IAS 2015A program that offered cash incentives for girls living in a poor section of South Africa failed to lower the HIV infection rate among them, MedPage Today reports. Researchers presented findings from the study of 2,448 girls, ages 14 to 17, at the 8th International AIDS Society Conference on HIV Pathogenesis, Treatment and Prevention in Vancouver, British Columbia.

Previous research has found that greater secondary schooling translates to lower HIV incidence among sub-Saharan African youths.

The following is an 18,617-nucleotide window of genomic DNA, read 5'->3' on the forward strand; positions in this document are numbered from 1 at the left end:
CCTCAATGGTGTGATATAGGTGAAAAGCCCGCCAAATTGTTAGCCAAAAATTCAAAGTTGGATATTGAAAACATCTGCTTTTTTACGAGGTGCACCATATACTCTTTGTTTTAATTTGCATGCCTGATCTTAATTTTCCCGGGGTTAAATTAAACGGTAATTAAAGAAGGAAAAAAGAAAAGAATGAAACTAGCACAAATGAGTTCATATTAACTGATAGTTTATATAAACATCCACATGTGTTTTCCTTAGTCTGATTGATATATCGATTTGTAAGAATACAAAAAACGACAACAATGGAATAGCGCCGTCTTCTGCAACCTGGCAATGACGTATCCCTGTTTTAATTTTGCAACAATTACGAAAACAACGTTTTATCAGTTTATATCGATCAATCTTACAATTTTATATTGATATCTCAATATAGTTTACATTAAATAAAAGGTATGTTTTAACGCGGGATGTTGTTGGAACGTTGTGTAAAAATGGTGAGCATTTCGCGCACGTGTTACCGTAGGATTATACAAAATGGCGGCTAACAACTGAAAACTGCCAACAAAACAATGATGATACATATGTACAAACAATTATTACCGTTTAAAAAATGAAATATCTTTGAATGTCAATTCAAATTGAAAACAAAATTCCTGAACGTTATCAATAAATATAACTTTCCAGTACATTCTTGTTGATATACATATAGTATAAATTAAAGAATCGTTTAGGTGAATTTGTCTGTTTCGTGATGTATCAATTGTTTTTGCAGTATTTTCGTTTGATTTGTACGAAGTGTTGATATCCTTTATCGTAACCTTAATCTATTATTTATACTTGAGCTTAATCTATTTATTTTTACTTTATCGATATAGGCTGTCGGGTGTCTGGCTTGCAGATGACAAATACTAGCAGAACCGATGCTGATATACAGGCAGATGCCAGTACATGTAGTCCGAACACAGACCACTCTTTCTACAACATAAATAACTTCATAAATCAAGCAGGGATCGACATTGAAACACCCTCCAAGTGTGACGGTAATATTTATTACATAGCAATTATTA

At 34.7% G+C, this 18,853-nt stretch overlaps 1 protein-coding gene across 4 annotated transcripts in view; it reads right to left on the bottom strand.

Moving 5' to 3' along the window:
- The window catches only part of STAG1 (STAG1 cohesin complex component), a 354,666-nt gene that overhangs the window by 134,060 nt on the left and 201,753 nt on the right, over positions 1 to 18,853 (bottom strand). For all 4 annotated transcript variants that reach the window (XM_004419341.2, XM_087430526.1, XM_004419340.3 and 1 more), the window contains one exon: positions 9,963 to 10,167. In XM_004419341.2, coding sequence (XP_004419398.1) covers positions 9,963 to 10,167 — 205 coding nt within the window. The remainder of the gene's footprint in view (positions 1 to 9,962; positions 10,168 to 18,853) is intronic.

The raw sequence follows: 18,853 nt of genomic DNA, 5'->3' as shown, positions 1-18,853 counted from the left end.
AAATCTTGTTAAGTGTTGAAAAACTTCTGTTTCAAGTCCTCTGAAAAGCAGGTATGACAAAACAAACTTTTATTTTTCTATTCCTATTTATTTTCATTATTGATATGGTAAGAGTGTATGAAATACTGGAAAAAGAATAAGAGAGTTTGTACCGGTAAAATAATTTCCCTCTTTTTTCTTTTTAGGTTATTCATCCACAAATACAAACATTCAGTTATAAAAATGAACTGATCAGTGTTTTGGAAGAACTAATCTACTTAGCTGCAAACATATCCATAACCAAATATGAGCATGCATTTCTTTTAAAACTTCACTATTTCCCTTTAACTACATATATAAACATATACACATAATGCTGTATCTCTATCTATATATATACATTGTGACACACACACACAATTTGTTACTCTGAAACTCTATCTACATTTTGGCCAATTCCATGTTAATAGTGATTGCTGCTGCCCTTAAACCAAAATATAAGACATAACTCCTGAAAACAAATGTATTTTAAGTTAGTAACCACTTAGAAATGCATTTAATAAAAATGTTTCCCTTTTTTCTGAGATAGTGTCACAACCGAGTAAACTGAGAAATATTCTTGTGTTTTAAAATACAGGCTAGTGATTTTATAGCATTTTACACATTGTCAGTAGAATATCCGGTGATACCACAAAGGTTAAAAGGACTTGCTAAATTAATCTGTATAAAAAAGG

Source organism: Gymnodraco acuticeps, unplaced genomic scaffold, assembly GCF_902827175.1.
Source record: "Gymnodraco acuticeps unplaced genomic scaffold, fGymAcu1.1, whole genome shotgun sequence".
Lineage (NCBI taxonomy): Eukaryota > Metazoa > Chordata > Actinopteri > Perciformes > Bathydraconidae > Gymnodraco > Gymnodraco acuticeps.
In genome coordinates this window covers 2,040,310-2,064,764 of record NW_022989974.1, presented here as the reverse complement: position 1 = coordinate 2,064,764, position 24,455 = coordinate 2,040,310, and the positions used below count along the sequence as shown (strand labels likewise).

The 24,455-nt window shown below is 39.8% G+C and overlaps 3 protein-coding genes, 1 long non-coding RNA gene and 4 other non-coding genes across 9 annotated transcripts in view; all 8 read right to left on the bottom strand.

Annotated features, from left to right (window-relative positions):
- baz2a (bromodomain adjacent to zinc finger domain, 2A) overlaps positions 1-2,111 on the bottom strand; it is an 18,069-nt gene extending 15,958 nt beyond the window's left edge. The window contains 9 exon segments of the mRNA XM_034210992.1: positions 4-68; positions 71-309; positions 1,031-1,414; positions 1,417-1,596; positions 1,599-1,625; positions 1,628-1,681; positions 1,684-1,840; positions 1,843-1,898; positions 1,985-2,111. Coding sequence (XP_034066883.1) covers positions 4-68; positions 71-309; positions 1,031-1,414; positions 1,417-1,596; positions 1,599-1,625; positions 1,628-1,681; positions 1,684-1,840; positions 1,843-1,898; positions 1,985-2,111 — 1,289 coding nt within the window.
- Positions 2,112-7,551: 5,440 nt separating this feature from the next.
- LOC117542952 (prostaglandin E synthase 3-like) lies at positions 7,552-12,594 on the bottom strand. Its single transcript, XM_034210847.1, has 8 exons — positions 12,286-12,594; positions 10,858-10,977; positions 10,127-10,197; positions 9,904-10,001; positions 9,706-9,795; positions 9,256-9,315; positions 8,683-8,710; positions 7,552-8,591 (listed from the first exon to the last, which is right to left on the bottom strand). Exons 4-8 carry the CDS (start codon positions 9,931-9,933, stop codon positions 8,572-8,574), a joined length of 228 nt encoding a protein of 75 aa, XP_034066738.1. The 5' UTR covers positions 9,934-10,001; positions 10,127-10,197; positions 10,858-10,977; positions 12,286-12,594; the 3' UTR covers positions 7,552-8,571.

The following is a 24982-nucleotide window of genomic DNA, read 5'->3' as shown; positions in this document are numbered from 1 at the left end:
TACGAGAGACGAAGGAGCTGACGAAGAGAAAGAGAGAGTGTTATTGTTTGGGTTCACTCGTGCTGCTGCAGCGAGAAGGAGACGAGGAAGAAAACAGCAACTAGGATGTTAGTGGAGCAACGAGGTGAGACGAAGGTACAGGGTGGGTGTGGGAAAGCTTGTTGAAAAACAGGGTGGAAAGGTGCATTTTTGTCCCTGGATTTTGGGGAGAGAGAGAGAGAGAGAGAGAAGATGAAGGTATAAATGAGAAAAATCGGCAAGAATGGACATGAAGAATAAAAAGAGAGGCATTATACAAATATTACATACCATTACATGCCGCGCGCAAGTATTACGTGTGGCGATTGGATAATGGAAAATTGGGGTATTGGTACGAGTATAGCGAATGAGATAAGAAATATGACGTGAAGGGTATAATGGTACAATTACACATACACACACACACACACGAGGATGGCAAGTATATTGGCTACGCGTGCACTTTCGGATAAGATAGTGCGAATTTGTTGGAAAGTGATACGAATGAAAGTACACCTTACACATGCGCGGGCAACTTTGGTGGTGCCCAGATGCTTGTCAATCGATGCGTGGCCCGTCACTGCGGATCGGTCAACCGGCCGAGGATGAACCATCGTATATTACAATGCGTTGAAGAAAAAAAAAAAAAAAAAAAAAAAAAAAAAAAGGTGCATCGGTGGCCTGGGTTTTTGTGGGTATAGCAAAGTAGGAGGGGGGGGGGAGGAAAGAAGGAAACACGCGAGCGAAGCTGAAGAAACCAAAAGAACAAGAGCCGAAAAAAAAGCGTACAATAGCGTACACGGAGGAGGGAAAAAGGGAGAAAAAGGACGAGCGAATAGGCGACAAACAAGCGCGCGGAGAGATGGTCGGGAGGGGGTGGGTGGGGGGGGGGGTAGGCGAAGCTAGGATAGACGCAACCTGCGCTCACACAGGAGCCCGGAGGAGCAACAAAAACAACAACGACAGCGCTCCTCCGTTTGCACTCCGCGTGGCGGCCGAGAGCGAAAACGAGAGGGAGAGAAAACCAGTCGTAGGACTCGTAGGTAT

The participants, inhabitants of the Mpumalanga Province in northeastern South Africa, were randomized to receive $10 each month and $20 for their families if they attended school 80 percent of the time, or to receive no incentives.

In the region, about 46 percent of women and 48 percent of men between 35 and 39 years old are HIV positive.

Fifty-nine girls in the incentives arm contracted the virus, as did 48 in the control arm. The difference was not statistically significant, meaning it could have occurred by chance.

To read the MedPage Today article, click here.